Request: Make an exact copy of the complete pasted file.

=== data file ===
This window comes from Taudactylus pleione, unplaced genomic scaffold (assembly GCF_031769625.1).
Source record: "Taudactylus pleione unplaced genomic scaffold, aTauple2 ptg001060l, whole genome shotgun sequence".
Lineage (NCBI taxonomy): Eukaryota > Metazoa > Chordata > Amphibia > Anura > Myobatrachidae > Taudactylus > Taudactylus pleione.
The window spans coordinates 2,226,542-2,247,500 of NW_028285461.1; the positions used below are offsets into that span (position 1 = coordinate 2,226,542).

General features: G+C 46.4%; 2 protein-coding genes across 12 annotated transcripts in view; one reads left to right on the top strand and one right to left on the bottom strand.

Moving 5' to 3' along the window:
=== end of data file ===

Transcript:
This window comes from Taudactylus pleione, unplaced genomic scaffold (assembly GCF_031769625.1).
Source record: "Taudactylus pleione unplaced genomic scaffold, aTauple2 ptg001060l, whole genome shotgun sequence".
Lineage (NCBI taxonomy): Eukaryota > Metazoa > Chordata > Amphibia > Anura > Myobatrachidae > Taudactylus > Taudactylus pleione.
The window spans coordinates 2,226,542-2,247,500 of NW_028285461.1; the positions used below are offsets into that span (position 1 = coordinate 2,226,542).

General features: G+C 46.4%; 2 protein-coding genes across 12 annotated transcripts in view; one reads left to right on the top strand and one right to left on the bottom strand.

Moving 5' to 3' along the window: